On July 6, 2021, the Acting Assistant Attorney General for the Office of Legal Counsel (OLC) in the United States Department of Justice issued a legal Opinion that directly addresses a hot button issue that has spawned several lawsuits: whether the fact that the COVID-19 vaccines have only Emergency Use Authorizations (EUA) from the U.S. Food and Drug Administration (FDA) impacts whether employers, public agencies and schools may mandate their use. In the Opinion of the OLC: it does not. Although the OLC’s opinion is not binding authority, nor does it guarantee court approval of any employer vaccine mandate, it does provide insight to employers navigating whether to mandate vaccines for employees in the workplace.
The COVID-19 vaccines currently available were developed in record time under Operation Warp Speed. Generally, federal law prohibits new drugs from being sold unless and until the FDA has determined the drug is safe and effective for its intended uses. However, in 2003 Congress authorized the FDA to authorize unapproved drugs to be used in an emergency to diagnose, treat, or prevent serious or life-threatening diseases or conditions. When the FDA provides EUA for a drug or product, it is required to “ensure that individuals to whom the product is administered are informed” of certain information. Currently, the FDA has provided EUA for three COVID-19 vaccines manufactured by Pfizer, Moderna, and Janssen. As part of its COVID-19 vaccine EUA, the FDA requires that individuals being offered the vaccine be notified as follows:
It is your choice to receive or not receive the [name of manufacturer]’s COVID-19 vaccine. Should you decide not to receive it, it will not change your standard medical care.
Because the FDA has not generally approved the vaccine for use as with other established vaccines and products, many individuals have been reluctant to receive the vaccine, and employers have questioned whether they can lawfully require individuals to obtain a vaccine which has been given only an EUA by the FDA as a condition of employment. For instance, in the case of Bridges v. Houston Methodist Hospital, employees of Houston Methodist Hospital argued that they should not be required as a condition of employment to take the vaccine because, among other reasons, it had not received full FDA authorization, and instead had only been approved under the EUA. Although the U.S. District Court, Southern District of Texas, dismissed the challenge, no appellate court has addressed the issue, and many employers remain uncertain.
The OLC Memorandum states the opinion that the EUA provided by Congress concerns only the provision of information to potential vaccine recipients and does not prohibit public or private entities from imposing vaccination requirements for vaccines that are subject to EUAs. In other words, the EUA that Congress provided the FDA only requires that individuals be informed of their right to receive or not receive the vaccine, the consequences of refusing administration of the vaccine, and alternative products that are available and their benefits and risks. The OLS Memorandum finds no indication that Congress intended to regulate any entity except those who are responsible for administering the product itself.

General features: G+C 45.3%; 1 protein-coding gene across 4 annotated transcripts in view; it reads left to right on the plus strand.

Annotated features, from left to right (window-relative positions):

As noted above, although this Opinion is not binding legal authority on employers, it does provide powerful evidence that the U.S. Department of Justice does not believe requiring employees to be vaccinated from COVID-19 is prohibited by the Federal Food, Drug, and Cosmetic Act. In just the last few weeks, the Biden Administration has announced that all federal employees will be required to obtain the vaccine or follow strict protocols. California announced a similar requirement for state employees and all workers in health care facilities; whether public or private. Various industry groups – including many in the healthcare sector – are considering endorsing similar vaccine mandates for their constituents.
Employers should, of course, consider a number of factors in deciding whether to require employees to receive a COVID-19 vaccine. Federal and state laws may require accommodations from a vaccine mandate for those with sincerely held religious objections or those with disabilities. More broadly, employers must consider whether a vaccine mandate could affect their ability to retain necessary staff who may have objections to receiving the vaccine. However, along with the Equal Employment Opportunity Commission’s (https://www.mcmahonberger.com/news/eeoc-issues-covid-19-vaccine-guidance/) statement that employers may require vaccination of employees, the OLC’s opinion will provide at least some peace of mind to those employers who choose to require COVID-19 vaccinations for their employees.
The St. Louis employment attorneys at McMahon Berger have been representing employers across the country in labor and employment matters for over sixty years and are available to discuss these issues and others. As always, the foregoing is for informational purposes only and does not constitute legal advice regarding any particular situation as every situation must be evaluated on its own facts. The choice of a lawyer is an important decision and should not be based solely on advertisements.